Roy Gilbert

From the Lindy Hop to Hip-Hop in One Improvising Body

If you want to understand the connections between jazz dance and its progeny you could read a book or take a course. But how much more efficient and fun just to watch LaTasha Barnes do her thing .

Barnes is a scholar of dance in the academic sense, recently credentialed with a master’s degree from New York University. But it’s her embodied knowledge that’s more rare and influential. A tough-to-beat champion in the club-derived form known as house, she has, without conceding that field, also become a leader in Lindy Hop, a form that despite being created by Black dancers has long suffered a deficit of Black practitioners. LaTasha Barnes is a dance bridge between genres that seldom intersect.Credit…Nathan Bajar for The New York Times This all makes Barnes a bridge between worlds that seldom intersect, a connector, or a rather a re-connector, since the styles and subcultures that she joins — encompassing much of the world-conquering dance that gestated in African-American communities in the past century or so — are all branches of a family whose members often don’t recognize one another.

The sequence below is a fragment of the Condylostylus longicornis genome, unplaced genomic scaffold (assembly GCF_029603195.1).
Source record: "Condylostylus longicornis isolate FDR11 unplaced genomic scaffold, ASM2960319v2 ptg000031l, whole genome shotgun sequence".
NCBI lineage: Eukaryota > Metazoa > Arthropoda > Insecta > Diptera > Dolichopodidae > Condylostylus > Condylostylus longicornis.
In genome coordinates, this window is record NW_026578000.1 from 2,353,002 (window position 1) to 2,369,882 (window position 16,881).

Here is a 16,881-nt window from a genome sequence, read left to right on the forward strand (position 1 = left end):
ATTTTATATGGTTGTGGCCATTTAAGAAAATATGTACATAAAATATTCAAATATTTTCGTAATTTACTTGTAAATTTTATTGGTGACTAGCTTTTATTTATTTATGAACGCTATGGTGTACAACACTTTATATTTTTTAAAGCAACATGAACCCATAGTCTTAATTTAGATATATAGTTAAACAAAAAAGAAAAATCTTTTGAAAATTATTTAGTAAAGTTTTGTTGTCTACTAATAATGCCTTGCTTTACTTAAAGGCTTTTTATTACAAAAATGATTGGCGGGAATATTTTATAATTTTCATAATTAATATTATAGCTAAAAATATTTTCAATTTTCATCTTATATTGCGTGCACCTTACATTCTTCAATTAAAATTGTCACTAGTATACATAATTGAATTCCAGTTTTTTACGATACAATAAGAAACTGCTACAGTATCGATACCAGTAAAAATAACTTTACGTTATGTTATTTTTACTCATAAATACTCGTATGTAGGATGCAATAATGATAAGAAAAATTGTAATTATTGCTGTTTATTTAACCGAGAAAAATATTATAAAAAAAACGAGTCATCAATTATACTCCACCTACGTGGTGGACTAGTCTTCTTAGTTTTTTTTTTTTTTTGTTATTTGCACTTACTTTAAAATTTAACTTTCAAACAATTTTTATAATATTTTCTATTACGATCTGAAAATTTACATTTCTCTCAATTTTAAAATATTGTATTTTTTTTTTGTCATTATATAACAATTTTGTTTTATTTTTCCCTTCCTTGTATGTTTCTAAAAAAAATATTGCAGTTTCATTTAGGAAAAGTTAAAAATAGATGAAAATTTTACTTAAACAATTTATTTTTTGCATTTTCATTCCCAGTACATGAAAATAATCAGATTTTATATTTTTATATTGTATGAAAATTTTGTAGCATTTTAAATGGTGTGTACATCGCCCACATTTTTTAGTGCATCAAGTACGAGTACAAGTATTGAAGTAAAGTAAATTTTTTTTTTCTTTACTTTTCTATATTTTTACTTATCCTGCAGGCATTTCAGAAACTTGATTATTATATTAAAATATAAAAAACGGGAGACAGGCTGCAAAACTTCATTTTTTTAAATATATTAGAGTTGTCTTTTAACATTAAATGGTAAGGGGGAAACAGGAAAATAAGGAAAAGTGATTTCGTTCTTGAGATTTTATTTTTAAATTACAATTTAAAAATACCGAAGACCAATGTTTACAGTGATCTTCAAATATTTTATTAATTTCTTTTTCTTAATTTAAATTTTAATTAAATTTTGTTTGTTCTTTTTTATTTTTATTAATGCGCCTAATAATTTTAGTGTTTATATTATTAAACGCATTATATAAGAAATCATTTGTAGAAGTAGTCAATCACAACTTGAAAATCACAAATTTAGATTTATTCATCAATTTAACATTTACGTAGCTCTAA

It’s this lack of recognition that Barnes can repair, seemingly with ease. To watch her dance, especially to jazz music, is to watch historical distance collapse. Steps and attitudes separated by eras flow through her improvising body not as some premeditated fusion but as a single language she appears to have always known and yet is creating on the spot. The links are self-evident, unforced, authentic without a […]

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